Kelly Decker1, Sally Charlton1, Dr Joe D’Agostino1, Donna Williams1, A/Prof DeVilliers Smit1, Rebecca Atkins1
1The Alfred Emergency & Trauma Centre , Melbourne , Australia
BACKGROUND: Pathology collection is a frequent and common procedure performed within the Emergency Department (ED). Despite the frequency and clear process of pathology collection, mislabelled pathology specimens, particularly blood specimens, were responsible for the highest number of reported clinical incidents in The Alfred Emergency & Trauma Centre in 2014. Delays incurred due to mislabelling ultimately result in delayed patient care, increase risk of harm, and requires further time investment to recollect the specimen. Overall resulting in a poor patient experience and ineffective use of resources. To address this issue, the introduction of a phlebotomist within the ED was trailed to study if this would have a positive effect on lowering the number of reported mislabelled blood pathology specimens.
METHODS: A project outline and timeline was developed in conjunction with key stakeholders. This included obtaining scope of practice approval, credentialing of phlebotomy staff in intravenous cannula insertion and development of an education and implementation packages. A single phlebotomist was rostered for one 6-hour shift per day in the peak patient presentation time. The total number of annual reported mislabelled pathology specimen incidents were collected pre, during and post the introduction of the ED phlebotomist.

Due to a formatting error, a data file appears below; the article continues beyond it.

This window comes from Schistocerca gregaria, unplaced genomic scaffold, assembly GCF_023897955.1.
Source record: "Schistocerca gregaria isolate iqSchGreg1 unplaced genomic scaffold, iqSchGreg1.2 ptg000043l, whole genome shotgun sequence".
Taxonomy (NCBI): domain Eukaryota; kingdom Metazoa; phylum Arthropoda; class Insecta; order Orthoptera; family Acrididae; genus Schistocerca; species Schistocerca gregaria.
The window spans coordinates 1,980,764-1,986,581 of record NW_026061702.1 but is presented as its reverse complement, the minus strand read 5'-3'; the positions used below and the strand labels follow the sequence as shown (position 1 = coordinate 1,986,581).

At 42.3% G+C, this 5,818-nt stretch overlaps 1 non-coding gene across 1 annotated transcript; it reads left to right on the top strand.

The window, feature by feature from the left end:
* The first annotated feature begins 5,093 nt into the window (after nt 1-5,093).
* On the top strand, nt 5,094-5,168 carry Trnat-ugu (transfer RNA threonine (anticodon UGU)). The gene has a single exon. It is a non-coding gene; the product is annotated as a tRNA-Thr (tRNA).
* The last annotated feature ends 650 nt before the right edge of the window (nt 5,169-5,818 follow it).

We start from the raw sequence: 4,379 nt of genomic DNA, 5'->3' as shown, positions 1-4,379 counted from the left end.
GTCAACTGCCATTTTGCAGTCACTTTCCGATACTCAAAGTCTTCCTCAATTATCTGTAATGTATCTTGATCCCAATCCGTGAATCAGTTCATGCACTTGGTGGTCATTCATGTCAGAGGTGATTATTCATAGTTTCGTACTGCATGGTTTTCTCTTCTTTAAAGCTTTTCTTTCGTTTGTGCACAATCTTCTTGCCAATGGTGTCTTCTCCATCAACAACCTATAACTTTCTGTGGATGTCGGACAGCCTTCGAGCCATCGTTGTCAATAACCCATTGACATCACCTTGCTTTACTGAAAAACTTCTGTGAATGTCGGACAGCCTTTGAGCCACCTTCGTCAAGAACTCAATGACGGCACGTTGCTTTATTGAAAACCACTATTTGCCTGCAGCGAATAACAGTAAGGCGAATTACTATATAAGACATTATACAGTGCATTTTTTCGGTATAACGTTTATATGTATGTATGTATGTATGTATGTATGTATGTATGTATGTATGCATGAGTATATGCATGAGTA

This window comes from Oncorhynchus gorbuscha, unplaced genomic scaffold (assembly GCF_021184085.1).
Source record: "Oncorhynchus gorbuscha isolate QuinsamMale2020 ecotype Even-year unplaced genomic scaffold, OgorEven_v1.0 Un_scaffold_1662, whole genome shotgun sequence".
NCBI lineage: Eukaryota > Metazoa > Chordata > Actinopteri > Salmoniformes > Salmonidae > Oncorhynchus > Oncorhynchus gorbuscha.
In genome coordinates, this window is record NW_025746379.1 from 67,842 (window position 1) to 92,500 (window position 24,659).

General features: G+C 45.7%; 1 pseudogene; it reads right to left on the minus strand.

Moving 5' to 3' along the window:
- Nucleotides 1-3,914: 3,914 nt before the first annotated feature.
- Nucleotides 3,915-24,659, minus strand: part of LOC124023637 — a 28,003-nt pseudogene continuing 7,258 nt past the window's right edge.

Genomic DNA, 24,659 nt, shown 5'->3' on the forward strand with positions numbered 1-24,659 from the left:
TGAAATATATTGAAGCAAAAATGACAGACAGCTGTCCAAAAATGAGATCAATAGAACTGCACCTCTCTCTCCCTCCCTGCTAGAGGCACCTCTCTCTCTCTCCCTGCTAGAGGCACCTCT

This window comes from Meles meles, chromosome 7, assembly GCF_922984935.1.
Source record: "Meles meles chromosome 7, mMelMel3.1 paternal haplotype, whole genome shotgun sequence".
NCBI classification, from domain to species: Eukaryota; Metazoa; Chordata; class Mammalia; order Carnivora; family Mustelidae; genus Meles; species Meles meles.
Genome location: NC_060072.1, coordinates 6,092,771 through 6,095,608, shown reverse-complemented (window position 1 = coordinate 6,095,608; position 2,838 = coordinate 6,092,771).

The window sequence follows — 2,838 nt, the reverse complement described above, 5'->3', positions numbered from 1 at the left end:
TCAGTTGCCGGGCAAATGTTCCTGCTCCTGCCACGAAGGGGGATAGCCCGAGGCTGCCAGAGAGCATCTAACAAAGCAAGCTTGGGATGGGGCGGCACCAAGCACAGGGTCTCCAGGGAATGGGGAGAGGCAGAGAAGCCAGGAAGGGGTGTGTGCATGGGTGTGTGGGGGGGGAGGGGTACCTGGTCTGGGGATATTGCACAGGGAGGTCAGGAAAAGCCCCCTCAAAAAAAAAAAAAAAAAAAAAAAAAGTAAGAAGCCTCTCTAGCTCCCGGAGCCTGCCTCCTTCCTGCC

RESULTS: The results post the introduction of the phlebotomist in the ED showed that the percentage of mislabelled blood specimens (as a proportion of the total number taken) had reduced compared to pre-implementation, however this number does remain high.
CONCLUSION: This study demonstrated a high number of mislabelled blood pathology specimen incidents in the ED. The introduction of the ED phlebotomist decreased the proportion of mislabelled pathology specimens in relation to the number of total pathology specimens collected in ED. Further strategies need to be implemented to continue to reduce the number of mislabelled blood pathology specimen incidents in the ED.